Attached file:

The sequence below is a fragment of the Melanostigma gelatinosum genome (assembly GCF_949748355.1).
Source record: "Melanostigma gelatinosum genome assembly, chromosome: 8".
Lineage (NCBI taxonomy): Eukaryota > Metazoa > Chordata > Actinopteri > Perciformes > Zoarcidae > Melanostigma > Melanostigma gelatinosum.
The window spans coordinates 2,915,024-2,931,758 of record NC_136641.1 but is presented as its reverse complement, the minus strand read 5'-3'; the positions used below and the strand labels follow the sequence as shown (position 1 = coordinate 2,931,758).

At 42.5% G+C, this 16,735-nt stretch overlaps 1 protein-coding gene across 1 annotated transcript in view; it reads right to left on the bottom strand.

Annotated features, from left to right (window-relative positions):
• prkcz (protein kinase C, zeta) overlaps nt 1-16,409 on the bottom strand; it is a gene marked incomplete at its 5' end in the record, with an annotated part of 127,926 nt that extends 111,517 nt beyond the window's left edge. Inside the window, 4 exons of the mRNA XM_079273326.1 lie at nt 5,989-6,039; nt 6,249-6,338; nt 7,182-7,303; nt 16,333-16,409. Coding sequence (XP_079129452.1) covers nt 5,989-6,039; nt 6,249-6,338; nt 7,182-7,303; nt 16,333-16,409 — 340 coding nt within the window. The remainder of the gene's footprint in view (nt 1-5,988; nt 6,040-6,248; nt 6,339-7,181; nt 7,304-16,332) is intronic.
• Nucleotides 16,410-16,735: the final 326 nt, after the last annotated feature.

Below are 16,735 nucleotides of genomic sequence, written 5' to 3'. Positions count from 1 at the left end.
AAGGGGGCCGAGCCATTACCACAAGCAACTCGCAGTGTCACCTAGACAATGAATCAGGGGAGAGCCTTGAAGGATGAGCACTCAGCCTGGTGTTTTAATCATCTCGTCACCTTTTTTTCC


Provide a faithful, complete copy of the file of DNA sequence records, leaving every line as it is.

The sequence below is a fragment of the Melanostigma gelatinosum genome (assembly GCF_949748355.1).
Source record: "Melanostigma gelatinosum genome assembly, chromosome: 8".
Lineage (NCBI taxonomy): Eukaryota > Metazoa > Chordata > Actinopteri > Perciformes > Zoarcidae > Melanostigma > Melanostigma gelatinosum.
The window spans coordinates 2,915,024-2,931,758 of record NC_136641.1 but is presented as its reverse complement, the minus strand read 5'-3'; the positions used below and the strand labels follow the sequence as shown (position 1 = coordinate 2,931,758).

At 42.5% G+C, this 16,735-nt stretch overlaps 1 protein-coding gene across 1 annotated transcript in view; it reads right to left on the bottom strand.

Annotated features, from left to right (window-relative positions):
• prkcz (protein kinase C, zeta) overlaps nt 1-16,409 on the bottom strand; it is a gene marked incomplete at its 5' end in the record, with an annotated part of 127,926 nt that extends 111,517 nt beyond the window's left edge. Inside the window, 4 exons of the mRNA XM_079273326.1 lie at nt 5,989-6,039; nt 6,249-6,338; nt 7,182-7,303; nt 16,333-16,409. Coding sequence (XP_079129452.1) covers nt 5,989-6,039; nt 6,249-6,338; nt 7,182-7,303; nt 16,333-16,409 — 340 coding nt within the window. The remainder of the gene's footprint in view (nt 1-5,988; nt 6,040-6,248; nt 6,339-7,181; nt 7,304-16,332) is intronic.
• Nucleotides 16,410-16,735: the final 326 nt, after the last annotated feature.

Below are 16,735 nucleotides of genomic sequence, written 5' to 3'. Positions count from 1 at the left end.
AAGGGGGCCGAGCCATTACCACAAGCAACTCGCAGTGTCACCTAGACAATGAATCAGGGGAGAGCCTTGAAGGATGAGCACTCAGCCTGGTGTTTTAATCATCTCGTCACCTTTTTTTCC